Wisdom: What we gain with age
It is safe to say that our society has become obsessed with everything youth-related. While we associate youth with health and vitality, everyone tries to delay the dreaded process of growing older as if it is something we should be scared of. This is particularly evident in advertisement. Just look at a fresh-faced actor in their mid-30s trying to sell the latest anti-aging facial cream made for people in their 60s. Why not hire an actor in their 60s, we wonder? Additionally, in many sectors, older job applicants are often ignored from the start as opposed to their younger competitors. And when an elderly person looks good and fit, we act surprised as if it is a miracle that they 'still' look good. Against this background, it is no wonder why getting older is so feared. At the same time though, when a renowned older person shares their experience, we tend to look up to them and eagerly absorb what they share, convinced that we can learn from them. This seems ambiguous: Why do we fear old age, but admire it at the same time?
Implicit vs. explicit learning
The Canadian researcher Lynn Hasher has been examining this question for several years now. In particular, she wants to find out in what way our mental performance changes throughout life. In a 2013 study, she and her team of the University of Toronto instructed 38 younger and 40 older participating individuals to memorize a list of 16 words. Afterwards, they were asked to recite as many memorized words as possible.
Hereafter, participants received another task - an 'in-between task'. They were shown different images one after another on a computer screen. With every new image, they had to decide whether this was the same as the one shown just before. Meanwhile, 8 of the 16 words they had memorized earlier popped up occasionally at the side of the screen. But participants were instructed not to look at them and let themselves get distracted by them, but to only pay attention to the images on the screen. After this exercise, they were once again asked to recite the 16 words they had memorized earlier.
Different strengths in young and old
So what were the results? What became clear was that there were significant differences in the performance of young and old. The younger participants achieved better results in the memory tasks than their elderly counterparts (both before the 'in-between task' and after). However, when only the memory of the words popping up at the edge of the screen during the 'in-between task' was tested, it was found that the elderly participants were able to remember these words much better than the younger ones. This means that the older participants had been memorizing them unintentionally, without meaning to. They were told not to pay attention to the words on the screen but they had still learned and memorized them. Science calls this type of learning 'implicit learning'. In contrast to this is the so-called explicit learning, which describes the process of intentionally storing and memorizing information.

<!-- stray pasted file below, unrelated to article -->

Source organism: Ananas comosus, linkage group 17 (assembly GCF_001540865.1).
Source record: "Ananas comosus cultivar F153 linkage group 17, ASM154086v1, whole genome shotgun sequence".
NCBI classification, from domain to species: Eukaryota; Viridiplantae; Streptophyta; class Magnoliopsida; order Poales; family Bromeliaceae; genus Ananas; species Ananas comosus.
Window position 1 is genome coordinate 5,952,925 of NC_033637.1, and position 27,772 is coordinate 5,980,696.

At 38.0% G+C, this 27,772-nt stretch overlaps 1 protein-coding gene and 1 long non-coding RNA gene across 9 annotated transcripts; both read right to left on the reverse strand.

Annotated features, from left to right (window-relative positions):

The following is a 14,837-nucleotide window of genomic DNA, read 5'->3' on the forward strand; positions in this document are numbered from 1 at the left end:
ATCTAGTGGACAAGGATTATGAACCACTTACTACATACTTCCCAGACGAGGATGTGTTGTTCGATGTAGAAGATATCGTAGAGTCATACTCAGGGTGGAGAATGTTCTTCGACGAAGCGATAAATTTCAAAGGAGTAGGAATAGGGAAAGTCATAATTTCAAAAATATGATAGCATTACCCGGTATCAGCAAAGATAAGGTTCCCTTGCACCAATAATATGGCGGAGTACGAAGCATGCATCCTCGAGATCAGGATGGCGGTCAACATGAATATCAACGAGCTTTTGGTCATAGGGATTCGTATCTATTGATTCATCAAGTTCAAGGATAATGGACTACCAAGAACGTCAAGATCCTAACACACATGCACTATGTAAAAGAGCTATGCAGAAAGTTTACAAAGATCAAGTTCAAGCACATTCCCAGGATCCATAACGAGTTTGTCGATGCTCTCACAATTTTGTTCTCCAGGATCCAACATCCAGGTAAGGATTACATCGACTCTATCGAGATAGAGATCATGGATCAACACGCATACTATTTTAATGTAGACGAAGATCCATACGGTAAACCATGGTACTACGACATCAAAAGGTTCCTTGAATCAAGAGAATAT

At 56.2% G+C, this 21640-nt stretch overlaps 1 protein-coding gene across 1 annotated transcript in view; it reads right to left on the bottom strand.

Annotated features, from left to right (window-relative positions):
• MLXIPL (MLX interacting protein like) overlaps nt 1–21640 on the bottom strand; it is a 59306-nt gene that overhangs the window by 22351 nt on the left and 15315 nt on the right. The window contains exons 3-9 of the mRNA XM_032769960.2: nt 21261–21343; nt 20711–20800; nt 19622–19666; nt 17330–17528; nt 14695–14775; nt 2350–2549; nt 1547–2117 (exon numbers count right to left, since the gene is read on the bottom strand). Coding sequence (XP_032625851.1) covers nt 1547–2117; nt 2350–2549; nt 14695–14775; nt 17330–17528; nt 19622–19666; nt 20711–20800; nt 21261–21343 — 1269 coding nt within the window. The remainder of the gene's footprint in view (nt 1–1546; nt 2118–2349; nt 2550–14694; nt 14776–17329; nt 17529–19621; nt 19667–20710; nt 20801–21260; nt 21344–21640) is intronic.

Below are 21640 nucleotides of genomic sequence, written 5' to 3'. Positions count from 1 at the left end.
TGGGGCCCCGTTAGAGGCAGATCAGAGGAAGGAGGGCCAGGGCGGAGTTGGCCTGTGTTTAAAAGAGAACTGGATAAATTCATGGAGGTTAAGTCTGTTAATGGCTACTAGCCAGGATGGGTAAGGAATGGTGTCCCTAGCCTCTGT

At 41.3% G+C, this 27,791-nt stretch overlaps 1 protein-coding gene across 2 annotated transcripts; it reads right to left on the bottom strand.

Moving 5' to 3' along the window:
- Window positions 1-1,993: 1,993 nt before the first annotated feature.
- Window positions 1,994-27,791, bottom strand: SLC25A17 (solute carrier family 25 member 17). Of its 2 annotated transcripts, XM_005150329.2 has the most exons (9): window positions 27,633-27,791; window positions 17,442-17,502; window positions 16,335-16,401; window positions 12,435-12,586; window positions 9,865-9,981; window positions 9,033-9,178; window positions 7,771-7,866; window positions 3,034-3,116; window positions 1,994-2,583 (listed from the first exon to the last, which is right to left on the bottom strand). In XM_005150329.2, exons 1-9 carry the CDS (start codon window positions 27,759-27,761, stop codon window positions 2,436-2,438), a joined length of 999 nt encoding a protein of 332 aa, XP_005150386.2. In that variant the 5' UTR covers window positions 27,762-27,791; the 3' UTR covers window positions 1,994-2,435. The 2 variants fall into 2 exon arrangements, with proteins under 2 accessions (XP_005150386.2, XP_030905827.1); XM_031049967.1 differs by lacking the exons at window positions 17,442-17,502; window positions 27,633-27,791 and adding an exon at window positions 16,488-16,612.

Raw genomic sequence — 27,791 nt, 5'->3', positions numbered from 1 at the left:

Based on the findings, it shows that younger people are better at active (explicit) learning and memorizing information in a short amount of time. But when it comes to implicit learning, which is just as important in our everyday life, it seems as though elderly people have a clear advantage compared to younger individuals. Apparently, what gets overlooked in our youth-craving society is that we get better at implicit learning, the older we get. Meaning that without actively trying to, we still learn and memorize new information. On top of that, the fact that young people do better in conventional memory tests could potentially also stem from them being used to absorbing a large amount of information in a relatively short time span at university and in school. This study just scratches the surface of how precious the skills of the elderly are for our society. Instead of fearing them, we should welcome them with open arms and give them the chance to contribute with their qualities. This would not only benefit them, but also our entire society.Start training
Biss, R., Jan Ngo, K. W., Hasher, L., Campbell, K. L. & Rowe, G. (2013). Distraction Can Reduce Age-Related Forgetting. Psychological Science, 24(4), 448-455.